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Two new stories on the Commonweal homepage today.

With “The First Encyclical of Francis?” William L. Portier wraps up our look at Lumen fidei (previous takes from Robin Darling Young here and Dennis O’Brien here). From Portier’s piece:

Much here is as familiarly engaging as Benedict’s talks at Wednesday audiences. Clearly Chapters 2 and 3 represent a big chunk of the first draft of the encyclical on faith that Benedict was working on when he resigned.  And yet there are traces of that inclusively compassionate voice we have come to know over the past months as that of Pope Francis. It appears in the last paragraphs of the introduction which speak of Pope Benedict in the third person. Along with a quote from Dominus Iesus, resonances of it can also be heard in the second chapter’s last two paragraphs. Here is an example: “The more Christians immerse themselves in the circle of Christ’s light, the more capable they become of understanding and accompanying the path of every man and woman.” And another: “Anyone who sets off on the path of doing good to others is already drawing near to God, is already sustained by his help, for it is characteristic of the divine light to brighten our eyes whenever we walk toward the fullness of love.”  If these are not the ipsissima verba of Francis, they surely represent his ipsissima intentio. 

Read the whole thing here

In “The Painful Paradoxes of Race,” E. J. Dionne Jr. writes of his interview with Cory Booker, the mayor of Newark, New Jersey, and candidate for the state’s open Senate seat.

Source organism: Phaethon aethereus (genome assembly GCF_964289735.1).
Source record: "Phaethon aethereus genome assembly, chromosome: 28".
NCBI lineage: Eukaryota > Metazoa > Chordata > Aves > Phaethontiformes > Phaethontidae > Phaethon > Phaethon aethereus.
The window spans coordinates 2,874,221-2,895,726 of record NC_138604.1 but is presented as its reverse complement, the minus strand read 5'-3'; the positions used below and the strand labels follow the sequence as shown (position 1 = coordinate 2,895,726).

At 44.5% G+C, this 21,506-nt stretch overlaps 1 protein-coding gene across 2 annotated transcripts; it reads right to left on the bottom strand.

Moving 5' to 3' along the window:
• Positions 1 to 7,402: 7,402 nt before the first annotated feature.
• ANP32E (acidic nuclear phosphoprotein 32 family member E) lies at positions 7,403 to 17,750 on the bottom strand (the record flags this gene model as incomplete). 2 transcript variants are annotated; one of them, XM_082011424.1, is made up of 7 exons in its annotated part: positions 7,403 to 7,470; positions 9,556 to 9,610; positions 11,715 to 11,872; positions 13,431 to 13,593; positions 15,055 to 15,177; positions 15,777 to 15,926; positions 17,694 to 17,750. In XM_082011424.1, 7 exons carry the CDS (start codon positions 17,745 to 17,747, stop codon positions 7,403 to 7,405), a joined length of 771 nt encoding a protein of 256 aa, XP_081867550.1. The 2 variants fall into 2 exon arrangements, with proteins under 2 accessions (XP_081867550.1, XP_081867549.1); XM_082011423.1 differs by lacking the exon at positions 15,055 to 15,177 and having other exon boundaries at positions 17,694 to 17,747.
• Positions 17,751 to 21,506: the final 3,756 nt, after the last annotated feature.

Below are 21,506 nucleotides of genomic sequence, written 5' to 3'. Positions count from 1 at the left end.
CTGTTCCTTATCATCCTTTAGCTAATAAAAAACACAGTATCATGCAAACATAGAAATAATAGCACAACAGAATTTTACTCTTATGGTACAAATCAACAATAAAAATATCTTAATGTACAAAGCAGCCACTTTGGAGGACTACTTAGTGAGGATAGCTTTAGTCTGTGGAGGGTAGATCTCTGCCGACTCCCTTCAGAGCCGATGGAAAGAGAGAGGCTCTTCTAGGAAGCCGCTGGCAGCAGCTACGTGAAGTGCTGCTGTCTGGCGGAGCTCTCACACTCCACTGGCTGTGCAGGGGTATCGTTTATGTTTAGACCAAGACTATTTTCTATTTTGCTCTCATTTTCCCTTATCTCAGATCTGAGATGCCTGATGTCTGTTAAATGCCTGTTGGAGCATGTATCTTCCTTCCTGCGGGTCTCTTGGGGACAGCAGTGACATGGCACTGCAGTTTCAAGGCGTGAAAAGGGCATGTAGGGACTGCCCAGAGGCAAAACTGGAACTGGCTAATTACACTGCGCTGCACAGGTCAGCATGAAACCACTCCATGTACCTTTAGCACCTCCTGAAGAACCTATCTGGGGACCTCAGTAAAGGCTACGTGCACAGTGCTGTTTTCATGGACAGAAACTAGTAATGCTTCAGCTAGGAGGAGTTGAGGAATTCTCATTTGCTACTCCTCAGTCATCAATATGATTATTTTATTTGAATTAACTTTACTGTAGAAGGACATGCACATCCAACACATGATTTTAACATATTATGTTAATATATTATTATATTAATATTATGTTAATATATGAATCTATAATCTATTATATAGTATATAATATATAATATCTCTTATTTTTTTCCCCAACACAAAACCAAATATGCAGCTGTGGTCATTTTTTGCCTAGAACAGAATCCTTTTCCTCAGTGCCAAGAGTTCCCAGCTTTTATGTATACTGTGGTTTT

My interview with Booker didn’t start with the Zimmerman trial. Instead, the practically-minded mayor spoke enthusiastically about a program he had established in cooperation with the libertarian-conservative Manhattan Institute to help men released from prison become better fathers. “The right intervention,” he said, “can create radically different outcomes.”

Booker knows about crime. He described his experience of holding a young man who had just been shot, trying and failing to keep him from dying in his arms. He returned home disconsolate and washed off the young man’s blood.

His account, and Obama’s later words, put the lie to outrageous claims by right-wing talk jocks and provocateurs that those upset by the outcome in the Zimmerman trial are willfully ignoring the affliction of crime committed by African Americans against each other. On the contrary: African American leaders, particularly mayors such as Booker, were struggling to stem violence in their own communities long before it became a convenient topic for those trying to sweep aside the profound problems raised by the Martin case.

Read the whole thing here.

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I note also your piece on gay marriage. It is appalling that bishops see here only a "threat" -- the provision means a chance of happiness for millions of people. I am sure that many gay priests are feeling very cheated by church and society -- by the canon law that imposed celibacy (under pain of excommunication if they atttempt marriage) and by the state that failed to provide the possibility of marriage for two men. Our values have become pharisaical and we have lost touch with elementary human realities, realities of the heart.